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Reviews Comments: Incredibly Lackluster Cold Days film/book review by Tera Chimera

It's surprisingly hard for me to recommend Cold Days. Nothing really clicks compared to past books. The tone zigzags around, a lot of new things are thrown at us, the humor tends to fall flat more often, and there's too much stuff that could be cut out. Even a lot of the references seem forced, like they're there because they have to be. I suppose it'll appeal to the biggest fans, but everyone else should approach with caution.

The biggest problem is the book's pacing. In and of itself, the plot isn't that bad, but it takes an incredibly long time to get going. About fifty pages pass before the plot begins properly, and as soon as it gets some momentum, it grinds to a screeching halt to make way for a completely different one. And just as that one starts moving, it stalls for a second to introduce another one. By this time, the book is about halfway over. A large chunk of the book is exposition for concepts seen in-depth (or at all) for the first time, which makes me wonder if it could've been split into two. It certainly feels like it; the plotlines don't mesh particularly well and there are several subplots that ultimately go nowhere.

"Bigness", for lack of a better word, is another problem. As the fae (and, later, Outsiders) play a large part in the book, it's important to capture their inhumanness. However, almost all of their descriptions, whether as a group or individuals, have the same formula: "You think X is really Y? That's just peanuts compared to Z!" Rinse and repeat over and over and over and over. It just doesn't stop. It doesn't get much better when Things and Concepts Mortals Cannot Comprehend start appearing; the descriptions are all variations on, "You wouldn't understand." Combining these prevented me from getting engaged in the story in any meaningful way and the stakes were quickly so absurdly high that I figured there was no way Harry could lose. If the next book wants to be good, its scale should be a lot smaller.

Most frustratingly, loads and loads of questions are brought up. An arc is obviously beginning to form to answer these, but there are just so many dangling threads. If this keeps up in the next few books, I'll stop following the books altogether. I've seen the series have its ups and downs, but this is probably the worst book yet.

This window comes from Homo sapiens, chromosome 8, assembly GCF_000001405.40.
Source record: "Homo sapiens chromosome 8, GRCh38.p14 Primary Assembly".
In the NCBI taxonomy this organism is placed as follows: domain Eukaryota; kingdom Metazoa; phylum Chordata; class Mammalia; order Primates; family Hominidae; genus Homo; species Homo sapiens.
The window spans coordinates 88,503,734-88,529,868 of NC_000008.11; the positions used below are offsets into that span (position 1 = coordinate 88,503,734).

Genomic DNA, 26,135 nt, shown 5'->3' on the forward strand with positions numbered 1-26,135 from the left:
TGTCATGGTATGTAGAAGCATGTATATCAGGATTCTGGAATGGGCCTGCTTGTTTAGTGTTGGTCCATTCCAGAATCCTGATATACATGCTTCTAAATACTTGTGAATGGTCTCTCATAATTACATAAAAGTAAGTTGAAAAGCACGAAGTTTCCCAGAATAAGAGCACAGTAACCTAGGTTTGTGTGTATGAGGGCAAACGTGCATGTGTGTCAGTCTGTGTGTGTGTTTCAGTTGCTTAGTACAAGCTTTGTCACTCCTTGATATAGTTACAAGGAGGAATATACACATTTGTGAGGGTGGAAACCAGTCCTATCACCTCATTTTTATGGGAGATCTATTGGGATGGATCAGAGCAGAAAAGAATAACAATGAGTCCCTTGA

• Majin72
  • 1st Jan 13
I'm wondering if we read the same book or if you're going for a case of Poe's Law. The reason Harry's plights get larger in scale is because he involves himself with greater and greater forces, knowingly and unknowingly. You kind of sound like the people who say the Wheel of Time sucks after a certain point because the POV shifts to some of the newer characters in order to tell more of the story of the WAR that is beginning to come into focus all around them.

Meanwhile, it should be a foregone conclusion that Harry isn't going to lose because, if you really have read all of the books up til now, you should know that these are his journals. If he didn't survive, how was he supposed to write them?

As for loose ends and questions... what good work doesn't answer questions, only to pose new ones?

Even if this series has issues, it is nothing even close to the issues that Goodkind's Sword of Truth series has. Keep that in mind.
  • Lightflame
  • 1st Jan 13
I misread part of this review as, "I masturbated to the book."

We'd need to hire a wizard to track you down and destroy you. XD
  • TeraChimera
  • 1st Jan 13
Majin: It's not that the scale is too large, it's that it gets too large too fast. Harry's goal is to kill an immortal and then suddenly all of reality is at stake with no clear connection between the two until much later. I was expecting something like that with the apocalyptic trilogy, but not with six books to go before then. In books where all of the world is at stake in one way or another (Summer Knight and climate shifts, Death Masks and the plague, etc), the stakes rise much more smoothly and with a much clearer connection.

The foregone conclusion was less that it was foregone (The Good Guys Always Win is a trope for a reason), but that it left very little wiggle room for any sort of major downside. It's literally all or nothing, as opposed to Changes, where he saves his daughter and ends the war, but at the cost of Susan and creating a massive power vacuum. Yes, the ending is bittersweet, but Harry's conversation with Mab regarding how much the mantles influence their bearers softens it a bit too much for me.

I don't mind new questions, but this brings up a massive amount of them while very little actually gets answered. I could've handled all of the questions if they had been divided between two books.
  • Kajin
  • 23rd Oct 13
New questions? The one major gripe I had with Cold Days was that it felt to me like it answered more questions than it generated.

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